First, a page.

Sometimes a party can get out of hand. Case in point: The Republican Party in the House of Representatives showed too little self-control by loading up a transportation bill with extreme proposals. The bill would gut environmental safeguards and raid transit funding to build more highways. In a boon to Big Oil, it would pave the way for the controversial Keystone XL pipeline -- and it would open all of our coasts and the Arctic National Wildlife Refuge to oil and gas drilling.
Today the House Transportation & Infrastructure Committee is expected to pass its extremely partisan “American Energy and Infrastructure Jobs Act” (HR.7). Next up is a House floor vote later this month on what NRDC considers the worst transportation bill ever. If this legislation passes in another party-line vote, it will mark the death of bi-partisanship on an issue that traditionally has resulted from a spirit of collaboration and a shared commitment to the public interest.
"We stayed away from these controversies," Sen. Boxer (D-CA) said about the bill she co-sponsored with Sen. Inhofe (R-OK). Their bill passed unanimously out of committee and it's expected to pass the full Senate soon without any partisan rancor.
The House should have followed the Senate's lead by producing a bi-partisan transportation bill that could actually pass Congress, get signed by the president and become law. Instead, House GOP leaders are playing with fire by injecting misguided and destructive measures into the already-delayed transportation bill. We need a balanced transportation policy and a forward-looking, innovative energy policy. Beyond the other "poison pills" in the bill, taking the unprecedented step of connecting oil drilling to highway funding undermines both of these goals -- leaving us with a bill to nowhere.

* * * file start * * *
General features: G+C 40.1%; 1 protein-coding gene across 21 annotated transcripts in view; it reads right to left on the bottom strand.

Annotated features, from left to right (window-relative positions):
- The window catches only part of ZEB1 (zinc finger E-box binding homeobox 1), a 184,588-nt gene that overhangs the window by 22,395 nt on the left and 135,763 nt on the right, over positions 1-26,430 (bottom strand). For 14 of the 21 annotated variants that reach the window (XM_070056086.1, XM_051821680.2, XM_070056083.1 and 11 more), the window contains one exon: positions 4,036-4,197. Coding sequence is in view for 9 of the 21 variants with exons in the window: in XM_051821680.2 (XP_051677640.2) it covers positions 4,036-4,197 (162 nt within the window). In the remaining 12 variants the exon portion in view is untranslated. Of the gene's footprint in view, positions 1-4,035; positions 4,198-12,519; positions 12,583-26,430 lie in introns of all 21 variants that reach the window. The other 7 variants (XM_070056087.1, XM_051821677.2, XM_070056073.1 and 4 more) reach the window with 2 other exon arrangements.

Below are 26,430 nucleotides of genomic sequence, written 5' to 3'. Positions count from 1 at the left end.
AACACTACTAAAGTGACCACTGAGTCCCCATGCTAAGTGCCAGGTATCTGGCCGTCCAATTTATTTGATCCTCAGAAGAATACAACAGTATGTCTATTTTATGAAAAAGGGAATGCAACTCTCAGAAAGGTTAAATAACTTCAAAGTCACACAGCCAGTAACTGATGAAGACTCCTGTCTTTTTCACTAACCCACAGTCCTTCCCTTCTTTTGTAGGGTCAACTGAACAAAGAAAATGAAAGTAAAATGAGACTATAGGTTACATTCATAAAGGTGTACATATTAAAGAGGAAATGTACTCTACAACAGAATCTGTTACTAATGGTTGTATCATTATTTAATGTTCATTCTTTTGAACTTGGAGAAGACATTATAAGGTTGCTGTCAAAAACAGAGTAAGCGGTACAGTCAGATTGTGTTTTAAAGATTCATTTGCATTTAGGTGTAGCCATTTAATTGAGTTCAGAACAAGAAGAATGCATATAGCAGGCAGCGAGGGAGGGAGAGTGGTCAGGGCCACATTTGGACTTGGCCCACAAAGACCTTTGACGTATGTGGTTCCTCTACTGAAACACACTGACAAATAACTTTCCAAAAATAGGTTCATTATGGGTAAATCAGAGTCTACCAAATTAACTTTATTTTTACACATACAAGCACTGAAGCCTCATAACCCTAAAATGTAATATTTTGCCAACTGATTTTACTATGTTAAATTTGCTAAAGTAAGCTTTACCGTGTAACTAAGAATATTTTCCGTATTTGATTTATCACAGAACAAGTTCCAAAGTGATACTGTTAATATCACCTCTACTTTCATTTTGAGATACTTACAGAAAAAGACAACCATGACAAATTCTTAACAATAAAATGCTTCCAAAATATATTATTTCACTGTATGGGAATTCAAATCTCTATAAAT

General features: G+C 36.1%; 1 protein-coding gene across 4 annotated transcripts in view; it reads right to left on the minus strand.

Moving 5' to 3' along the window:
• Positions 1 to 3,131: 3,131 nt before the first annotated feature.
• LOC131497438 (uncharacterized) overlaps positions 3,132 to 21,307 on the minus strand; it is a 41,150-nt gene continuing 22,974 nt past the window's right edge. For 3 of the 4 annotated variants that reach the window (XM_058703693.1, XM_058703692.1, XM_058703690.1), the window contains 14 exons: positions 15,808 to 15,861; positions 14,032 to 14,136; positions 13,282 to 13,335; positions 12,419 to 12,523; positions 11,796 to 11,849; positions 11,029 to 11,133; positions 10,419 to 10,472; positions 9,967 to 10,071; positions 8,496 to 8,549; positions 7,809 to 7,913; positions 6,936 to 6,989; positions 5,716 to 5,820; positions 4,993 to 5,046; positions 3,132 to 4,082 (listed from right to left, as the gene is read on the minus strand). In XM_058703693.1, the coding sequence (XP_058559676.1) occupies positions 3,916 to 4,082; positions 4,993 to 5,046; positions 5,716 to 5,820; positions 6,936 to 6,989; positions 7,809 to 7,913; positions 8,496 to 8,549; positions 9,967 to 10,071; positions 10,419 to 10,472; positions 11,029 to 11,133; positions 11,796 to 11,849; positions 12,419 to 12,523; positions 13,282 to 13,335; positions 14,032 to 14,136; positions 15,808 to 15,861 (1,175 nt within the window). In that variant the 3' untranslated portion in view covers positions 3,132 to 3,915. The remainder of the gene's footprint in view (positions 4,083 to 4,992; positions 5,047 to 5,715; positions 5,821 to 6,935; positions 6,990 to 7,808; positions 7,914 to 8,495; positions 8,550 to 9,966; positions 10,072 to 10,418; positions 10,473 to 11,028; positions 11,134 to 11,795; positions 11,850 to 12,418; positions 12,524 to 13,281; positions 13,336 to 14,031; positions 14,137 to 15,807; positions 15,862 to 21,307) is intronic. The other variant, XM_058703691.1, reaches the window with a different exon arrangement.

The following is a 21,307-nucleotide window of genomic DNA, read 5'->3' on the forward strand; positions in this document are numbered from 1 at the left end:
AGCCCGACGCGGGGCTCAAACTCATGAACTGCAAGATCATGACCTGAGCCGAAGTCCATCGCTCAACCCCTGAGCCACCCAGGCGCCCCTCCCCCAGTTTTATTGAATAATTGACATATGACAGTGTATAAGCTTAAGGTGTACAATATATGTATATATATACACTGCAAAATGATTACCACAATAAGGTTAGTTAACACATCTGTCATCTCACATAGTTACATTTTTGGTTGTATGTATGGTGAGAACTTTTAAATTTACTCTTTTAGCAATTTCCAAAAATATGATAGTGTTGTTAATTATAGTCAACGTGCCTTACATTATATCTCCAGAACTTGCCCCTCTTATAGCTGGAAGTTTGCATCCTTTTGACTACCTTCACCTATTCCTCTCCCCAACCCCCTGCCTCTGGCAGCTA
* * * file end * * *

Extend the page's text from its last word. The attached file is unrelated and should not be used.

The fact is, the policy process didn't have to be so politicized on transporation. The legislative product has never before been this polarizing. The excessive partisanship is now leading to paralysis on the nation's best opportunity for a jobs bill. What the hell happened?
“The key thing here is the Republican, after the tea party stuff, they really feel a need to show that they can still do big things and that they can rally around an investment of hundreds of billions of dollars. And in order to do that, they really needed it to be a big wet kiss for conservatives. And so this is their mark of what they think it should be,” Greg Cohen, president and CEO of the American Highway Users Alliance, told Politico.
If that is the case, then the Grand Oil Party's strategy backfired. Look no further than the fact that several prominent fiscal conservative groups are also sharply criticizing the House transportation bill. The influential list includes the Heritage Foundation, the Competitive Enterprise Institute, the Reason Foundation, and the Club for Growth. Clearly, the message to House Republicans is: Friends don't let friends drill and drive.
You can send a message too by going here to learn more and take action.